Mexican state-owned oil giant Petroleos Mexicanos, or Pemex, has made a large deep-water light crude discovery in the Gulf of Mexico off the coast of the northeastern state of Tamaulipas, President Felipe Calderon said Wednesday.

Calderon did not quantify how much the Trion 1 exploration well might produce but Pemex sources say they expect to certify 350 million barrels of crude from the find and that total reserves at deposits in Mexico's Perdido Fold Belt - where the discovery was made - could amount to as much as 10 billion barrels.

The oil discovery - which was made with the Bicentenario rig and is the first in Mexico's deep-water region - is an "important achievement" that "further strengthens" Pemex, Calderon said in a ceremony at the Los Pinos presidential residence.

"It is moreover estimated that this deposit could belong to one of the most important deep-water zones in the Gulf of Mexico. That entire zone, this oil system (Perdido), could have the potential to produce ... from 4-10 billion barrels of crude oil," the president said.

Pemex expects to certify new 3P (proved, probable and possible) reserves of as much as 250-400 million barrels of crude, "probably more," from the find announced Wednesday, Calderon said.

"So we get an idea, if these parameters are confirmed, the figure ... would be equivalent to a third of Petroleos Mexicanos's annual petroleum production" of just under 1 billion barrels, the president said.

Natural gas had been discovered during work in that offshore region over the past six years, but not oil. The crude discovered is also of high quality, making it easier to refine and more profitable than the heavier varieties that make up the bulk of Mexico's current proved reserves.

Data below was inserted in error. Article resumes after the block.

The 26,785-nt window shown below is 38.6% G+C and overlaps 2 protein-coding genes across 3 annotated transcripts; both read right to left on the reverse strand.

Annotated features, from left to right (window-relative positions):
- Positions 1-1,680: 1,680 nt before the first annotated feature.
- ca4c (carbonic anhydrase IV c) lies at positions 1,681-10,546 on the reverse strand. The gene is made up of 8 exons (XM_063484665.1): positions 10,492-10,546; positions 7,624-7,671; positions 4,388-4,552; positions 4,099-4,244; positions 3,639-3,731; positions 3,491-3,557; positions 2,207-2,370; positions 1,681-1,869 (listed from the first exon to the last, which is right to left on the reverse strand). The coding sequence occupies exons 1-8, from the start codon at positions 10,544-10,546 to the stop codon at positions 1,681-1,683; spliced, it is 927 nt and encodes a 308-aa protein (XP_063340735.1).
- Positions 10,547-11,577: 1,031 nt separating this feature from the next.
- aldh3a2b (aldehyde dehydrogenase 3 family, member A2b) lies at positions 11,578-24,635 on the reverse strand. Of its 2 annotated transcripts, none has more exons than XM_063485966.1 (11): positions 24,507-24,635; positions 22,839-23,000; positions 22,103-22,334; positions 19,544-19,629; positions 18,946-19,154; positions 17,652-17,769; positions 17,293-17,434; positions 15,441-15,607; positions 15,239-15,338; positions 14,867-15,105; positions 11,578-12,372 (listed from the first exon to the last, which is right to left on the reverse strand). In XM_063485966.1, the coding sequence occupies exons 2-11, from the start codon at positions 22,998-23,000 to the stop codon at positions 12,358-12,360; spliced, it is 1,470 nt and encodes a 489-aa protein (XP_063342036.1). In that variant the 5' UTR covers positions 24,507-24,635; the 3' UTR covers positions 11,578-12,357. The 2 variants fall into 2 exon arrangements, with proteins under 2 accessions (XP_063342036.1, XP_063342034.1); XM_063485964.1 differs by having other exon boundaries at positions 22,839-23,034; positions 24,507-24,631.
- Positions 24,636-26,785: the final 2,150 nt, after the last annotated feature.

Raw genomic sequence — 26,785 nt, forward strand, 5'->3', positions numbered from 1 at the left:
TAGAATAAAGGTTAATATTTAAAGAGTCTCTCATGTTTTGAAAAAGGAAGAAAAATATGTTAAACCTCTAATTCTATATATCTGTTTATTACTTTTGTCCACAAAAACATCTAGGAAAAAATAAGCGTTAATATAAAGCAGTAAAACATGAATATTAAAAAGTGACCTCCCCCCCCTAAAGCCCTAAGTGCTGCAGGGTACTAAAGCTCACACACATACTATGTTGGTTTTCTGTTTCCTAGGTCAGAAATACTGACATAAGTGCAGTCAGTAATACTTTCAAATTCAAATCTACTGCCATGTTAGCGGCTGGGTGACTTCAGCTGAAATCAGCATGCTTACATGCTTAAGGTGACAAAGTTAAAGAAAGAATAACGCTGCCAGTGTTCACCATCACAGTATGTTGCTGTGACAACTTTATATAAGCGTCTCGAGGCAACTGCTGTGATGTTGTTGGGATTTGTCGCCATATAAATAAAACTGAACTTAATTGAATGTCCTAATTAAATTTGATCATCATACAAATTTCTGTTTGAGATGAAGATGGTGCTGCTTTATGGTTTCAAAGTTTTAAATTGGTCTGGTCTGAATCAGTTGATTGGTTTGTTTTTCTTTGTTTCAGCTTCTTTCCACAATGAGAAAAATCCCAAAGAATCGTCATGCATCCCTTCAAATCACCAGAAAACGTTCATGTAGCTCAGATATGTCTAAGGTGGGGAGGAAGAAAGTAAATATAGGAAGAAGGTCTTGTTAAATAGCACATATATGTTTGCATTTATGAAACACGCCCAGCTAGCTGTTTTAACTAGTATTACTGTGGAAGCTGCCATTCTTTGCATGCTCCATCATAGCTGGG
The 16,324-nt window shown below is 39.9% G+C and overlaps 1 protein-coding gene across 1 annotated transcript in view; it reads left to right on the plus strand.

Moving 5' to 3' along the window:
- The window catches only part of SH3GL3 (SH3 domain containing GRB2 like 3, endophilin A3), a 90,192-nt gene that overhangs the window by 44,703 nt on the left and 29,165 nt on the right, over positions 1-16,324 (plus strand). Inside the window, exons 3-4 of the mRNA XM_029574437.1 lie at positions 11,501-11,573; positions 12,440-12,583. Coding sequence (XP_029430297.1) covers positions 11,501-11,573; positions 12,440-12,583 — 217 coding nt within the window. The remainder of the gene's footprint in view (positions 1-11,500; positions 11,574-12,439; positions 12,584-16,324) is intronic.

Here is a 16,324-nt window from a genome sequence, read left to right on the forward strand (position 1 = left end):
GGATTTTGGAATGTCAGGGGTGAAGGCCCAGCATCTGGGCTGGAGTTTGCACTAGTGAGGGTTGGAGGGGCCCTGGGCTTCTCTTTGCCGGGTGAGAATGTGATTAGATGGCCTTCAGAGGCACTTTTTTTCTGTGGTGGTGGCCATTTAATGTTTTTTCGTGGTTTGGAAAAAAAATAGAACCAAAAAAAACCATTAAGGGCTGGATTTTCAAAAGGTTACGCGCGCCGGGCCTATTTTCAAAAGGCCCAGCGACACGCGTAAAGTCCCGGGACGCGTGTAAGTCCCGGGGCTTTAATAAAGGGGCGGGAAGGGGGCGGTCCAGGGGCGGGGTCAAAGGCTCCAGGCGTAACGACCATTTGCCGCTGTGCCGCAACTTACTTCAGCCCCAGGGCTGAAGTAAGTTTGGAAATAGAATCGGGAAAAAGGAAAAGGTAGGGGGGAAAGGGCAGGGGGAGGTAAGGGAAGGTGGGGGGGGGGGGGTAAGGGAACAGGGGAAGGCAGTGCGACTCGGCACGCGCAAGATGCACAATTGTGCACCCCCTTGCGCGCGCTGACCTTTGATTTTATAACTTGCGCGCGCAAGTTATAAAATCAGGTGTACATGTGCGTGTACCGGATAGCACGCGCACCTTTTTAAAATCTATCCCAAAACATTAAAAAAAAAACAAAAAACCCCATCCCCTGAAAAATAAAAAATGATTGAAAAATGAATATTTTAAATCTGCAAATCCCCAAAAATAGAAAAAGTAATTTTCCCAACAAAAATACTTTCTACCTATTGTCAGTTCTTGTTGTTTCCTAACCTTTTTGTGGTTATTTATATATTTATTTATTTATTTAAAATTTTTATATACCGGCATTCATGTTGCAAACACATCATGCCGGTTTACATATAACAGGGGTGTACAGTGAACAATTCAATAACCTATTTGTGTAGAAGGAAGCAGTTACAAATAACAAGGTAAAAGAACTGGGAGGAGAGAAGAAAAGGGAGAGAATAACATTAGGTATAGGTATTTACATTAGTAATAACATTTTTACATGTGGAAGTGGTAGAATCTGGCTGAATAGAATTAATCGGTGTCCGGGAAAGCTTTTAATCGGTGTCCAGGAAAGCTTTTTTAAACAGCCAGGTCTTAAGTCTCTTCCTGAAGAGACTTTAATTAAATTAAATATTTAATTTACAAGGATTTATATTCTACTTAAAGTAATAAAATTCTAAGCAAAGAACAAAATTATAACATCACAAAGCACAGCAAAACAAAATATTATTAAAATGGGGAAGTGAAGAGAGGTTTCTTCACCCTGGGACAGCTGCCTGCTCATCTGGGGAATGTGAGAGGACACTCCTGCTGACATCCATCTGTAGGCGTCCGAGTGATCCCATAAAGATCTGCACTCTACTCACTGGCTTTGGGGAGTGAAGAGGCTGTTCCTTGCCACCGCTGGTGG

Pemex workers "are showing there's no frontier too far or too deep that we can't reach," Calderon said.

He added that Pemex's reserve replacement ratio (the amount of proved reserves added to a company's reserve base during the year relative to the amount of oil and gas produced) was less than 50 percent when he took office in 2006, but will be higher than 100 percent when he steps down in December.

The president said that Pemex has doubled its investment outlay during his administration.

For his part, Pemex CEO Juan Jose Suarez Coppel said in a radio interview Wednesday that Trion 1 is located 39 kilometers (25 miles) south of the countries' maritime boundary and therefore is not shared by the United States.

The executive said it will take "at least five or six years" to produce the first barrel of crude from the Perdido area but that "underwater robots" will now begin to be prepared for that task.

Suarez Coppel said the find lies at a water depth of 2,500 meters (8,200 feet) and a total depth of 4,500 meters, making it one of the 10 deepest in the Gulf of Mexico.

Mexico's oil output totaled almost 3.4 million barrels per day in 2004, but has since fallen due to a sharp decline in production at shallow offshore Cantarell, formerly Mexico's most productive field, and many years of insufficient investment.

The government, however, said last year that Pemex had succeeded in halting a steady annual decline in its reserves dating back to 1979.

A recent oil sector overhaul in Mexico gave the oil monopoly - created when the country's oil industry was nationalized in 1938 - more freedom to undertake projects with private firms, which are to be hired under incentive-based service contracts.

Experts say the domestic energy industry's future is in the deep waters of the Gulf of Mexico.

The state oil monopoly, however, lags far behind U.S. oil majors in its ability to develop that challenging region, a problem blamed by many analysts on the company's highly regulated operations and the fact that it accounts for nearly a third of the Treasury's revenues, leaving little money to invest in new technologies.

Pemex, the world's fourth-largest crude producer at 2.5 million barrels per day, is one of the few oil firms worldwide that handles all aspects of the productive chain, from exploration to distribution and the marketing of end products. EFE